irredentism (ĬrĬden´tĬzəm), originally, the Italian nationalist movement for the annexation to Italy of territories—Italia irredenta [unredeemed Italy]—inhabited by an Italian majority but retained by Austria after 1866. These included the Trentino, Trieste, Istria, Fiume, and parts of Dalmatia. Agitation took place both inside Austria-Hungary and in Italy itself. The liberation of Italia irredenta was perhaps the strongest motive for the entry of Italy into World War I. The Treaty of Versailles (1919) satisfied most of the irredentist claims. The term irredentism has, by extension, been applied to nationalist agitation in other countries, based on historical, ethnic, and geographical reasons, for the incorporation of territories under foreign rule. Irredentism is thus closely connected with nationalism and with minority problems.
"irredentism." The Columbia Encyclopedia, 6th ed.. . Encyclopedia.com. (June 20, 2019). https://www.encyclopedia.com/reference/encyclopedias-almanacs-transcripts-and-maps/irredentism
"irredentism." The Columbia Encyclopedia, 6th ed.. . Retrieved June 20, 2019 from Encyclopedia.com: https://www.encyclopedia.com/reference/encyclopedias-almanacs-transcripts-and-maps/irredentism
Encyclopedia.com gives you the ability to cite reference entries and articles according to common styles from the Modern Language Association (MLA), The Chicago Manual of Style, and the American Psychological Association (APA).
Within the “Cite this article” tool, pick a style to see how all available information looks when formatted according to that style. Then, copy and paste the text into your bibliography or works cited list.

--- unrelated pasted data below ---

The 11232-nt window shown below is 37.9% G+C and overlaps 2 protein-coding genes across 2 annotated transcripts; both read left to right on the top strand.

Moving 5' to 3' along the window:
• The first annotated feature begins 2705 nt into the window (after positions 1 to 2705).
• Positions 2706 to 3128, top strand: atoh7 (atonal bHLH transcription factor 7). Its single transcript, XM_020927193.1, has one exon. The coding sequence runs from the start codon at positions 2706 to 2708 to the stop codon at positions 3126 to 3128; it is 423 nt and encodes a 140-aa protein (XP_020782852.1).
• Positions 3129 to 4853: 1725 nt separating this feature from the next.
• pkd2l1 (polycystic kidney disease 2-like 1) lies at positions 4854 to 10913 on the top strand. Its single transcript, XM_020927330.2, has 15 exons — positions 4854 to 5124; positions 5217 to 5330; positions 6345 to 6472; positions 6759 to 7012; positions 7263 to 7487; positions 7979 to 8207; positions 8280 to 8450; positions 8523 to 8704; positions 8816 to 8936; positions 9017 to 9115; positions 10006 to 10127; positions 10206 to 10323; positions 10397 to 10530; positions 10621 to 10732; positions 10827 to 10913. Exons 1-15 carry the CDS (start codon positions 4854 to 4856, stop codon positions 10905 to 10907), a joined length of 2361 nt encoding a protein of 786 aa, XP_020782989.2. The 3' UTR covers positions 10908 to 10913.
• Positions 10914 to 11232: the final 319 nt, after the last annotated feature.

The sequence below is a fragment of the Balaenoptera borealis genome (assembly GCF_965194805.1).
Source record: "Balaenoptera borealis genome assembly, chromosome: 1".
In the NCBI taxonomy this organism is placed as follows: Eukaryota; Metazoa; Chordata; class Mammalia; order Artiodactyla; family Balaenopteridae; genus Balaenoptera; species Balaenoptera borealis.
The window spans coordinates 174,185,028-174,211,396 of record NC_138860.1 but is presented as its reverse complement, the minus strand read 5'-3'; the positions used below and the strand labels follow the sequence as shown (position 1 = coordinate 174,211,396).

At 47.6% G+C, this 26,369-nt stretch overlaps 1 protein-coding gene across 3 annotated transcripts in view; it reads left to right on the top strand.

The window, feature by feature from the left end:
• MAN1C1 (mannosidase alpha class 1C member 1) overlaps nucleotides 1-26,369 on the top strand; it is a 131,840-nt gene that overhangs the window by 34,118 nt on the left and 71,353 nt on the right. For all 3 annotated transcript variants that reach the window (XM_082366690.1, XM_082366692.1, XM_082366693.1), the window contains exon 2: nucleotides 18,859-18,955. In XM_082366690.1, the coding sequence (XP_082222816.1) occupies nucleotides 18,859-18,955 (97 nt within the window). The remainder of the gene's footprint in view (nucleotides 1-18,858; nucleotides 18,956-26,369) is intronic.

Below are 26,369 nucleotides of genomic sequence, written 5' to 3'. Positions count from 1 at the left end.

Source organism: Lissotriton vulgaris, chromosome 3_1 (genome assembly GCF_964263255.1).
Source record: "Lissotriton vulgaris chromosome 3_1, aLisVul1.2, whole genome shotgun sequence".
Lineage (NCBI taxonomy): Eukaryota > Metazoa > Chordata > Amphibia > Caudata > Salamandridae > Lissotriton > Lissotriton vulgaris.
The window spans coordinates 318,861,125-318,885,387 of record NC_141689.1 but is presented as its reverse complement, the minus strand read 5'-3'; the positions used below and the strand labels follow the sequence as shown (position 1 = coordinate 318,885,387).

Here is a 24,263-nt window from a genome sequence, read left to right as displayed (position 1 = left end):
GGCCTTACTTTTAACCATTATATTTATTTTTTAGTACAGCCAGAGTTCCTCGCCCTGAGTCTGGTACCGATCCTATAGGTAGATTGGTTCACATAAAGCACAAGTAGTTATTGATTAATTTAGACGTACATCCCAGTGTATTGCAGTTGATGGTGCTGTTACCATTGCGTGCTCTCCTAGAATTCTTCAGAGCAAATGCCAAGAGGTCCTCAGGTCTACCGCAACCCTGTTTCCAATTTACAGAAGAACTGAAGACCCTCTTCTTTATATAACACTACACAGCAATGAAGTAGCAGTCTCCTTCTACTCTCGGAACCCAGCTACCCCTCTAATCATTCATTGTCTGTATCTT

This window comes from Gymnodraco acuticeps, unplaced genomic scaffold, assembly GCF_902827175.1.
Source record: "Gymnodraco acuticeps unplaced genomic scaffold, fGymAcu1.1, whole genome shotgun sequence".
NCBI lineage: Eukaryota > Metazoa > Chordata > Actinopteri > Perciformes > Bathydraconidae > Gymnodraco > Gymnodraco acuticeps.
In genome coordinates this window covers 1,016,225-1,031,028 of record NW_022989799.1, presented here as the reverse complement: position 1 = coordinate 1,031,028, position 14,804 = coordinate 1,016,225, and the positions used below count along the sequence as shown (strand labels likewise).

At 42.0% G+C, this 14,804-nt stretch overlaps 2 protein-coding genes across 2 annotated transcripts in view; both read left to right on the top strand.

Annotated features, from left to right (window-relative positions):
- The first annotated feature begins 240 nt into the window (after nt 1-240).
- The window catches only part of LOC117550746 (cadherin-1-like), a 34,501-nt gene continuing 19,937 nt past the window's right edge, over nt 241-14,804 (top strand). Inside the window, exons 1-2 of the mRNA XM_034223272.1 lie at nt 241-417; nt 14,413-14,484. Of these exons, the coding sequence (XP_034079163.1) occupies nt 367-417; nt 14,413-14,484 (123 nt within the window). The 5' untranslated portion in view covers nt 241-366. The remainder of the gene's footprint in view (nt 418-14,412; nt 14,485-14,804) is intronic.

Because each style has its own formatting nuances that evolve over time and not all information is available for every reference entry or article, Encyclopedia.com cannot guarantee each citation it generates. Therefore, it’s best to use Encyclopedia.com citations as a starting point before checking the style against your school or publication’s requirements and the most-recent information available at these sites:
Modern Language Association
The Chicago Manual of Style
American Psychological Association
- Most online reference entries and articles do not have page numbers. Therefore, that information is unavailable for most Encyclopedia.com content. However, the date of retrieval is often important. Refer to each style’s convention regarding the best way to format page numbers and retrieval dates.
- In addition to the MLA, Chicago, and APA styles, your school, university, publication, or institution may have its own requirements for citations. Therefore, be sure to refer to those guidelines when editing your bibliography or works cited list.